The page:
Our tour also confirmed that landscaping plants and wood mulch placed right next to the house creates vulnerability. While looking at the rubble of a home, it can be difficult to tell what happened; however, we saw several surviving houses with broken glass or otherwise damaged dual-pane windows that experienced heat exposures sufficient to crack glass in the windows, but the home still survived during these first two days when fire crews were rightly focused on community evacuation and not structure protection. For the houses that did not survive, we can interpret that in addition to the vulnerabilities in vents or a roof, heat can easily break glass in windows, especially if those windows are single pane, and can likely created a pathway for fire to enter the houses.
Home placement makes a difference
A home at the top of a canyon or gulch can easily be overwhelmed by wildfire by taking on additional heat as the fire approaches and being blasted with embers. This is not a new concept, but the homes in the broader Paradise region were especially vulnerable when they were located above these gulches and canyons. Enhanced vegetation management is highly recommended that includes a 5-foot non-combustible zone immediately adjacent to the home.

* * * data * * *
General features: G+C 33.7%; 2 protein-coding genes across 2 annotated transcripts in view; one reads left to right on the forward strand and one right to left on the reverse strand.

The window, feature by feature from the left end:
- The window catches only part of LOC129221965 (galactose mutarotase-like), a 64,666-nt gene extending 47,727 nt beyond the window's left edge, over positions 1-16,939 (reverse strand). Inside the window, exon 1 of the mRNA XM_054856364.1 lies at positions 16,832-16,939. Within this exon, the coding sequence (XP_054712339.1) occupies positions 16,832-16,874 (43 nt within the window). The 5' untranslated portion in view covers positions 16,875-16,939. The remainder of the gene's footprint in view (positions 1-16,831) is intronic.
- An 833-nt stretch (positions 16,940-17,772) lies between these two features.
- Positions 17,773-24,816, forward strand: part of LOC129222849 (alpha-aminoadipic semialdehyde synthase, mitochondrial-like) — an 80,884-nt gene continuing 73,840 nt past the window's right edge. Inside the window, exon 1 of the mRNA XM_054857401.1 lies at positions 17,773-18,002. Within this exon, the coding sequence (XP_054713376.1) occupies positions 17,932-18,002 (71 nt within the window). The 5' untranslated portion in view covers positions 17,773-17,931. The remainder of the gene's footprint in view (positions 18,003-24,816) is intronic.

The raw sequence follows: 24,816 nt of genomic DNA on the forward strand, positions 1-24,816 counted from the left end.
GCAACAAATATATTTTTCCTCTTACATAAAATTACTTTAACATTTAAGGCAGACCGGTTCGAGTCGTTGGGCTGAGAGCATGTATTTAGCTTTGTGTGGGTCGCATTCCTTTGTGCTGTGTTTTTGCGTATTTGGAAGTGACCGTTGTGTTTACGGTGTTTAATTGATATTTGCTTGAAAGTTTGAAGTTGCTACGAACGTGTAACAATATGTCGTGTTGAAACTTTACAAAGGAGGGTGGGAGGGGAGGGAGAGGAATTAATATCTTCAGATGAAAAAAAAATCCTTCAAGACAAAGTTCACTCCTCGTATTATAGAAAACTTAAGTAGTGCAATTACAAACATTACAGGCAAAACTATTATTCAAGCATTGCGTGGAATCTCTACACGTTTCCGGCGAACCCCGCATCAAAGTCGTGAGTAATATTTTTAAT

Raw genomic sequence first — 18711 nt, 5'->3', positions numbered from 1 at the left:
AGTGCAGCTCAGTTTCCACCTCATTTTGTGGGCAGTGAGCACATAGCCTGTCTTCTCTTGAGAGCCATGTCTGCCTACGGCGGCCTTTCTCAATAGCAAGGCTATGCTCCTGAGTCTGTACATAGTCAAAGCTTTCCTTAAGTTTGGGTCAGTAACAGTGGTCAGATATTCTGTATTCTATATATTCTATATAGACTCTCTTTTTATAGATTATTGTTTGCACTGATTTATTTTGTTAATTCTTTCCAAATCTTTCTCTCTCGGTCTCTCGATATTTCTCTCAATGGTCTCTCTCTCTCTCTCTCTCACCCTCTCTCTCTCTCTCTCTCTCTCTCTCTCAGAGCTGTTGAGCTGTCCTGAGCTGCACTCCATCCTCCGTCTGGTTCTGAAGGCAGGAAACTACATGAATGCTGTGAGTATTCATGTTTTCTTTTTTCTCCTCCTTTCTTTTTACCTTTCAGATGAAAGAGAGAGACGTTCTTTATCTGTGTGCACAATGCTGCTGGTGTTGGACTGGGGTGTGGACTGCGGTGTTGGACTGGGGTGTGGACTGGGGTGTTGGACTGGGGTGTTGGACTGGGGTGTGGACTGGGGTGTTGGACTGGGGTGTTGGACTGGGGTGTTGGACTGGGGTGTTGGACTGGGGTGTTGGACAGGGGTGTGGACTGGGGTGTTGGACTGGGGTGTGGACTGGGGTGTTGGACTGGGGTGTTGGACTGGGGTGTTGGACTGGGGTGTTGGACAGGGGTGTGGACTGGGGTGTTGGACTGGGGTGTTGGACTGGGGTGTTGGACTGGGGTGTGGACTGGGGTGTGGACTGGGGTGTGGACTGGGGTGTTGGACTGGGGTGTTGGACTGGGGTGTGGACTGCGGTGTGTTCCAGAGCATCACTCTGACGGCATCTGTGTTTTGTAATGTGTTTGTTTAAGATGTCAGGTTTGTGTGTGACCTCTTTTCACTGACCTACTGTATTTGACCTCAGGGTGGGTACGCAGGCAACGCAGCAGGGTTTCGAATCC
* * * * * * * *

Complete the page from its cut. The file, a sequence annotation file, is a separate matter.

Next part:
For me, thinking about Paradise in the abstraction was easy. Visiting it was different. The name says it all. After my visit I could understand why someone would choose Paradise or Magalia; the views are awesome, the air is clear, the forest and woodlands are amazing. I can only imagine that the community was (almost) perfect. Rebuilding a more resilient community will take considerable thought, effort, and some radical new ideas.
The dramatic wildfire losses in California the last two years has homeowners' insurance companies canceling policies in similarly high-risk areas, reported Austin Colbers in the Aspen Times. The story was distributed by the Associated Press and picked up in numerous newspapers and websites.
Most homeowners can still get a policy, however, insurers often make coverage conditional on homeowners managing trees and undergrowth.
The story said the challenge is most acute in California, where wildfires caused $9 billion in losses to insured property in 2018. Advocates for property owners are pressuring lawmakers to help people find and keep their insurance.
California law requires homeowners in high-risk areas to maintain a 100-foot defensible space around their homes. Since 2008 it has required them to use fire-resistant methods, such as installing vents that won't trap embers, in new home construction.
But the new building codes don't apply to existing homes, said Yana Valachovic, forestry and natural resources advisor for the University of California Cooperative Extension in Humboldt County. And the defensible space rules don't focus enough on landscaping immediately around a home, she said.